My Lenten Insight, available at: ForYourMarriage.org


Happily Even After

My Lenten Insight


April 15, 2010

I know that for the most part people get pretty focused on “making it a good Lent.”  We “give something up” or “lay something down and take something up” or focus on prayer, fasting and almsgiving.  I feel like it’s not uncommon to give it a really good strong start and maybe not always finish the Lenten fast as well as we might have liked.  The thing is, I went INTO this Lent mindful of that and all focused that this was not going to be the case for me. 

Famous last words, right?  Seriously.  In retrospect I came to a really helpful realization about family life and prayer, though. 

I started out pretty strong.  Not as strong as I would have liked on the discernment end of deciding what I was going to “do.”  I ended up giving up chocolate (so hard) and making a point of having one-on-one time with each of our three children each day.  As the days and weeks got started I was doing pretty well.  On the chocolate front I was SOLID for three good weeks.  And while I wasn’t getting time alone with each of the children every day, I quickly realized that some good time with one of them each day, and in good rotation, was really pretty good.  I was happy with that.

Then we took a family trip.  Spring Break came and we were out of town “feasting” over a wedding weekend.  I really don’t know what kind of switch got thrown in my head but after returning I had nothing in the way of conviction for my fast.  Very strange for me.  I am really not used to my will deserting me so entirely.

Joshua and our co-workers in Campus Ministry, being very well-trained lay and clergy, were quick to point out that falling short on my fast only highlights my need for God.  And isn’t that the point of Lent anyway: acknowledging where and when we fall short and relying on God’s grace?  I’m thinking, “Yes, that is the point – and nice theology at that – but I am a failure over here!” 

So, I was NOT in a good place going into Holy Week and REALLY feeling it: just generally down and regretting my short-comings but feeling helpless about the lost time etc…Then on Wednesday I went to confession.  Talk about relying on God’s grace – SO helpful!   My confessor gently asked one or two clarifying questions that really helped me come to this realization about prayer and family life:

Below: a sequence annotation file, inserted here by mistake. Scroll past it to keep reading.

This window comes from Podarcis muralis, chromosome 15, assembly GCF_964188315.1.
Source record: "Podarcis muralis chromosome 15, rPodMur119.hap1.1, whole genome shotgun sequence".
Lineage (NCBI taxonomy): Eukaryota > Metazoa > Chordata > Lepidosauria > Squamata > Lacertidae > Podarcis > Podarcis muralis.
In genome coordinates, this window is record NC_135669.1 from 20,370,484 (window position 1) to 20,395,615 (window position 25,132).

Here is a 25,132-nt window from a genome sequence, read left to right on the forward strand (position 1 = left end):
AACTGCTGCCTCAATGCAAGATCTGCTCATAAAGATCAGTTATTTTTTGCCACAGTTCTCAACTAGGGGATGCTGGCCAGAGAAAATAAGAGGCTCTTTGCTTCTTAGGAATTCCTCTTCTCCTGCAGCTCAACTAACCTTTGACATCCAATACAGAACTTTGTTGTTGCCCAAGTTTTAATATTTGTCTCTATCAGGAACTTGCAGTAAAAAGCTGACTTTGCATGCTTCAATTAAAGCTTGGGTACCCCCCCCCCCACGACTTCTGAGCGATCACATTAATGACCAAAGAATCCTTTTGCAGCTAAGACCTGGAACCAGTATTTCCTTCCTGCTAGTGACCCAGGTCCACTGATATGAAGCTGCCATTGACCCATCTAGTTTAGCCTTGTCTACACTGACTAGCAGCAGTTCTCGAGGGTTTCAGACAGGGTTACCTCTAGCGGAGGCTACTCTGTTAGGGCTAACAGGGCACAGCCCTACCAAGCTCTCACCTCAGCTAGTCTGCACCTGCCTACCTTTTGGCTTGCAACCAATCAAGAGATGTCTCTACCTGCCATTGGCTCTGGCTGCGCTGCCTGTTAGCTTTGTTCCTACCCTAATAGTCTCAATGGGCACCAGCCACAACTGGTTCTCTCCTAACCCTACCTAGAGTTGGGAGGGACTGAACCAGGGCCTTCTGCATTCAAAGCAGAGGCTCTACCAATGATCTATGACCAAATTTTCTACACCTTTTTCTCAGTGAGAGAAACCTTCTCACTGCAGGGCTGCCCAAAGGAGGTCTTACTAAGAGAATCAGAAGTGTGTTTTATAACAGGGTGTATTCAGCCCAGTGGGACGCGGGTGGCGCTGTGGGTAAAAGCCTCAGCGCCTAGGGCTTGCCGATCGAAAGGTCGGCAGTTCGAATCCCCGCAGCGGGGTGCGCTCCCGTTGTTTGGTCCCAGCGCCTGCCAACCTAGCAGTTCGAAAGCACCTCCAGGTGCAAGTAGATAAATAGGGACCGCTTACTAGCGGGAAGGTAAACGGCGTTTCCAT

With a busy work and home life, I rely VERY heavily on the liturgical calendar to set a rhythm to my personal prayer.  So when I let Lent “get away from me” I felt it very acutely because, for me, it was a lost opportunity.  An opportunity I couldn’t get back.  Life, very busy family life, was going to keep going and Easter was going to happen whether or not  I had my spiritual life “right” or not.

Isn’t it true how little time we have to really focus our prayer and spiritual lives raising young children and balancing dual work schedules?  I’ve come away from this experience with a renewed gratitude for our liturgical life in the Catholic Church.  Hopefully I have also come away with a renewed focus as well.

Reader Comments (1)

  • When I was a young mother, I often wondered if I spent enough time in prayer, service etc. ..and remember lent; one year; turned into a Holy week of bread and water to make of for not keeping my Lenten “fast”. I have since learned from a very reliable source that each morning as you dress your children; your are clothing the naked: each time you fix those school Lunches you are feeding the hungry, each time you give your child the “last bite of that sweet treat, you are fasting. Wiping away child tears and hugging is comforting the mourning….Awesome to know that God looks at our lives differently than we do. God bless you! Keep up the great work, and have a Happy Mother’s Day!